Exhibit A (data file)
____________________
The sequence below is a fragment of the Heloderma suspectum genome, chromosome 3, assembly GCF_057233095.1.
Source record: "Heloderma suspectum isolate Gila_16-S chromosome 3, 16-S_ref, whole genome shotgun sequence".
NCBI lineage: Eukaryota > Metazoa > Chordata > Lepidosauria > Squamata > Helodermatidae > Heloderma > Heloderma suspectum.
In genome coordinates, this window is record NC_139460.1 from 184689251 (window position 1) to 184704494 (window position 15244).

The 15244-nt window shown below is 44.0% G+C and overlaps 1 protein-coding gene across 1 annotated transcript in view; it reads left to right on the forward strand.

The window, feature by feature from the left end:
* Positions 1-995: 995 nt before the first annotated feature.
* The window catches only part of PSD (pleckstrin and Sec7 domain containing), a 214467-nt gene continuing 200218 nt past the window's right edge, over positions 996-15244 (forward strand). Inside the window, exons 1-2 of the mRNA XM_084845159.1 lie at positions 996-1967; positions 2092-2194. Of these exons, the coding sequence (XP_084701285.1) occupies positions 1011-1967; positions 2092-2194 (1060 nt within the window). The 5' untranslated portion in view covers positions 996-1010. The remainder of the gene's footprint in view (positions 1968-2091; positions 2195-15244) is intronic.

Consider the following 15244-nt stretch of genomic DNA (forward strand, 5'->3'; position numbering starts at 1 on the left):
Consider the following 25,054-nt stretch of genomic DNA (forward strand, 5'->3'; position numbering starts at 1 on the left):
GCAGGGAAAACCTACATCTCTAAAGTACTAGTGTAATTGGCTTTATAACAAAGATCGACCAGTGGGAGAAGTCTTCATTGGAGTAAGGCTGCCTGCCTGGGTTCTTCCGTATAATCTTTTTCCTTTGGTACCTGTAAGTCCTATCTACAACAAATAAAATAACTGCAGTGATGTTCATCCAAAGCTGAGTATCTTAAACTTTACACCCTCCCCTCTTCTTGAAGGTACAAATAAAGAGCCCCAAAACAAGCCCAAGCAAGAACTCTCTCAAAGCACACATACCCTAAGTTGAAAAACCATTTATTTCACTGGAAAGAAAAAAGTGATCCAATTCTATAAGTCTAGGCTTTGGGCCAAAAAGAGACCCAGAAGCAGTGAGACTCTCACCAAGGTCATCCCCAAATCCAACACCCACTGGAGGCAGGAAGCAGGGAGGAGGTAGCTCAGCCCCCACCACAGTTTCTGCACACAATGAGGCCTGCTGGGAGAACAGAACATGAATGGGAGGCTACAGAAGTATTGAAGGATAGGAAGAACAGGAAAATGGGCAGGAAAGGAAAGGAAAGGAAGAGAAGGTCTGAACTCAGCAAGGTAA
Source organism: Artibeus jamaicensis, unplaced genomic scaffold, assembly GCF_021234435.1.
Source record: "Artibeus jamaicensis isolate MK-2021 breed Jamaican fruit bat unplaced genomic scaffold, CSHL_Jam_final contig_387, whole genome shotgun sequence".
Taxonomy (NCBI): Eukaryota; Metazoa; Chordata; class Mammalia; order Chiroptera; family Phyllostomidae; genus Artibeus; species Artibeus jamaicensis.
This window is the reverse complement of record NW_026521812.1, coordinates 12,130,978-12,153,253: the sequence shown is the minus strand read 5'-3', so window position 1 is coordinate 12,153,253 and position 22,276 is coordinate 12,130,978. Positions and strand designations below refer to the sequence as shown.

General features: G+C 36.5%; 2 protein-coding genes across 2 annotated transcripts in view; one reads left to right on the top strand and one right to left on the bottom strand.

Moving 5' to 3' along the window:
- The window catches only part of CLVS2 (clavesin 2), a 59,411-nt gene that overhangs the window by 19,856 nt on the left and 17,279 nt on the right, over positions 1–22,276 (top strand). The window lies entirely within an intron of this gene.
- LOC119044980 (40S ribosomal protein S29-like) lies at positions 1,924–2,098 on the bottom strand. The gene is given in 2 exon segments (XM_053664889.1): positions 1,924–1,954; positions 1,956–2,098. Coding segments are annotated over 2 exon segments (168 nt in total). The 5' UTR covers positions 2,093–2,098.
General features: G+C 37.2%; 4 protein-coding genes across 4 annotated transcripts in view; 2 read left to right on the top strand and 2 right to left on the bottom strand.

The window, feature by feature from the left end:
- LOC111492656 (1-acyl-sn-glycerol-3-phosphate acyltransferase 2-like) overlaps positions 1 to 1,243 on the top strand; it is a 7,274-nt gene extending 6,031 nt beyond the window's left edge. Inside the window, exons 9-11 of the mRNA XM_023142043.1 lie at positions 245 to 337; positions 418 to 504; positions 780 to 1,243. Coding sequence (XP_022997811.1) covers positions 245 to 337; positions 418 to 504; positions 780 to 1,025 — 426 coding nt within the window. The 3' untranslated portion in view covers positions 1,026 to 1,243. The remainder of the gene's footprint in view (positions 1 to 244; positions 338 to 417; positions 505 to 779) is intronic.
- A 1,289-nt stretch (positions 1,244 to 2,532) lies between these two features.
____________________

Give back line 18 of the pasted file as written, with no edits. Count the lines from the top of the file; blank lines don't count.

- The window catches only part of CLVS2 (clavesin 2), a 59,411-nt gene that overhangs the window by 19,856 nt on the left and 17,279 nt on the right, over positions 1–22,276 (top strand). The window lies entirely within an intron of this gene.